Weighing in on wind energy

Wind farming is blowing up controversy in many parts of Ontario these days.

On the one hand, it is being promoted as a green alternative to traditional energy sources that we desperately need to lessen our dependence on less environmentally-friendly supplies we have been relying on to date. It is also credited with bringing good jobs to rural areas struggling with employment issues, keeping people in small communities and maintaining infrastructure.

Detractors complain about noise and the specter of decreased real estate values for properties near a development, and raise concerns over potential human health impacts resulting from the turbines.

Last week, Ontario’s Chief Medical Officer of Health, Arlene King, waded into the fray by releasing a report where she concluded that she found no direct cause of negative health impacts as a result of wind farm developments. You can read more about her report here.

In their monthly newsletter, the consulting team at Synthesis Agri-Food Network took a look at wind energy as well, examining the issue and commenting on potential lessons that could be learned from the controversy.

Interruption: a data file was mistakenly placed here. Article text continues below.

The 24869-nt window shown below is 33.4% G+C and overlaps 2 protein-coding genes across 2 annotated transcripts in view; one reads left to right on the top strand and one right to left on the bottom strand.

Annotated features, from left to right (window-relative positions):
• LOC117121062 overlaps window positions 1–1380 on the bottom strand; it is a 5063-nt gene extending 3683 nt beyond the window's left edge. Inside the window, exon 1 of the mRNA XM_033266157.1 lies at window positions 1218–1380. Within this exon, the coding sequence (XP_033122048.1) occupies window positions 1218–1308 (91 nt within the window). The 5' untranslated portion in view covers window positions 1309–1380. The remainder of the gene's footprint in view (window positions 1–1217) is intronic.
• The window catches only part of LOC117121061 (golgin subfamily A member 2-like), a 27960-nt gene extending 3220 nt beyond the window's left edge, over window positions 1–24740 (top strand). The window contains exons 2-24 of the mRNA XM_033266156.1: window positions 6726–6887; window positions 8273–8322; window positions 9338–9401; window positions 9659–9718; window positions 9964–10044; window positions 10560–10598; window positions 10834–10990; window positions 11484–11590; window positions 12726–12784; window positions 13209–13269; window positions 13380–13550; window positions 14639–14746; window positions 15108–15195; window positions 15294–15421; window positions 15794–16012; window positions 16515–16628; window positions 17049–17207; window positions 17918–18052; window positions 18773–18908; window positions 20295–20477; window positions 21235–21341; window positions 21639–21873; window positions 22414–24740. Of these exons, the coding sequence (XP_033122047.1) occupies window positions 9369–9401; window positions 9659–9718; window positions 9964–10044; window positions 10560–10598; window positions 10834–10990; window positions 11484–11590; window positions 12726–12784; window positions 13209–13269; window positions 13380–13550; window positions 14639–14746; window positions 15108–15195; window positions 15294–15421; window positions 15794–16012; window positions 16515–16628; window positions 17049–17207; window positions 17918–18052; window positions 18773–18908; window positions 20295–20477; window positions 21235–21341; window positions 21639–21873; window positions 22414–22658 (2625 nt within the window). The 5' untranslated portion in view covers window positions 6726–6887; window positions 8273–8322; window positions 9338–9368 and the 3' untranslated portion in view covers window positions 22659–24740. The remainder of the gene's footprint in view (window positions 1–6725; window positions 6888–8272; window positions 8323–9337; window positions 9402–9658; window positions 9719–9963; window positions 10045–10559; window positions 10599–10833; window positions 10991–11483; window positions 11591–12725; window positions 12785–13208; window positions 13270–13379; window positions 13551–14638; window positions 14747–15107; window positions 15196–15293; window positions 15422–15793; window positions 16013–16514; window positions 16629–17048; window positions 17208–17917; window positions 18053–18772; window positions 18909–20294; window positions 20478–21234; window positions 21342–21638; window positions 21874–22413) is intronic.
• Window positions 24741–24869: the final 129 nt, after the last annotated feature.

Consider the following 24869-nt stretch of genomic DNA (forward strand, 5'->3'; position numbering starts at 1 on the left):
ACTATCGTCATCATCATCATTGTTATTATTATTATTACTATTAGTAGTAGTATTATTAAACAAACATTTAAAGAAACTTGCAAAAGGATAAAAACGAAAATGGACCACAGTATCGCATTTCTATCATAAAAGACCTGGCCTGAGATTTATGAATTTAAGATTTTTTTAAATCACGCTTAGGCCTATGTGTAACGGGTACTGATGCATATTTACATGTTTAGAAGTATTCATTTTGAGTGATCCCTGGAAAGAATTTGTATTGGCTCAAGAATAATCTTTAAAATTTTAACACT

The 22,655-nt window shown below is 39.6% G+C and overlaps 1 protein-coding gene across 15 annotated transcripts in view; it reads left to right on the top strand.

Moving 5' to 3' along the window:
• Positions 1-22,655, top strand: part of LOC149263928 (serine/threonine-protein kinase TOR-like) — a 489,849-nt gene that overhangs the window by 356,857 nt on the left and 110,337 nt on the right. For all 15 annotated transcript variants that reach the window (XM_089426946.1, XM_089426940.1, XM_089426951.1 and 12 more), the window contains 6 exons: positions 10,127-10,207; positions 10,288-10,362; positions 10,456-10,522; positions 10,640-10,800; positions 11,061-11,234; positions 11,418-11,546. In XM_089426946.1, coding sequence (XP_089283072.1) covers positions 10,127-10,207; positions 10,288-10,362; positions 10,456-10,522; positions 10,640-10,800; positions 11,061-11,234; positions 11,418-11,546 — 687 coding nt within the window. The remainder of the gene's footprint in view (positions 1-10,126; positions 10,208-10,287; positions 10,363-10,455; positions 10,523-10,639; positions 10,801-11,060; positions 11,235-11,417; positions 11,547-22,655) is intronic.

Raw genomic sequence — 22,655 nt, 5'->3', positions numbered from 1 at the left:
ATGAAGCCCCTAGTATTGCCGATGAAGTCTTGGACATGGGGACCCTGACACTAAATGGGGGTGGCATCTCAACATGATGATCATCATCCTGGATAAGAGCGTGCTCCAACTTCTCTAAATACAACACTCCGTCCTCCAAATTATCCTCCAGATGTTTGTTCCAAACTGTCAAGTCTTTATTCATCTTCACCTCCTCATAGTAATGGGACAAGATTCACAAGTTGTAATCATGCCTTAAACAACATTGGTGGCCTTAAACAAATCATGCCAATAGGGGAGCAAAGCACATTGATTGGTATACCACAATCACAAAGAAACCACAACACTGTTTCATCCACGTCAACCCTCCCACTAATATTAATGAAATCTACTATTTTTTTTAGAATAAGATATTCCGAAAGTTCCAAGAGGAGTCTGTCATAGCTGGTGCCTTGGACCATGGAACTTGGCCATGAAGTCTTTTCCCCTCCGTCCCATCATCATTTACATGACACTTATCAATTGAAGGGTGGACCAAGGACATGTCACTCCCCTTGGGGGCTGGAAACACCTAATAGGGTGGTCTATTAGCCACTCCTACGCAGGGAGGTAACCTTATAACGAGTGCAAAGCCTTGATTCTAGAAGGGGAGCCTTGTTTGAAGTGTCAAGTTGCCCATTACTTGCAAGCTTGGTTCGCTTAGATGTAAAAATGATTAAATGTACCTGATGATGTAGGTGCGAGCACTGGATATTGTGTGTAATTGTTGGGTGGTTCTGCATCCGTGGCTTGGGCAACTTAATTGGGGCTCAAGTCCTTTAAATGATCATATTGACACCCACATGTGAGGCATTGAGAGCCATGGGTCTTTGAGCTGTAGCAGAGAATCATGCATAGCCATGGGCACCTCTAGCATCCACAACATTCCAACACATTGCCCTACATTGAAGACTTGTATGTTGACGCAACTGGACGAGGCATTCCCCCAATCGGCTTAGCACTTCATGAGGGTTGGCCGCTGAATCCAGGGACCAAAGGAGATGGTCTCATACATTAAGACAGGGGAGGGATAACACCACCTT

To me, there’s a big sense of deja vu as I follow this issue. The heated debate over wind farms reminds me a lot of a similar movement in various Canadian provinces about ten years ago that was focused on opposing the construction of hog barns.

We saw the same arguments used at emotionally charged public meetings, the same calls for a halt to further construction, the same heated letters to the editor.

Pig farmers eventually banded together to counter the negativity by telling their side of the story – and the economics of pig farming eventually naturally halted the need for further expansion – but it will be interesting to see how this issue continues to unfold.

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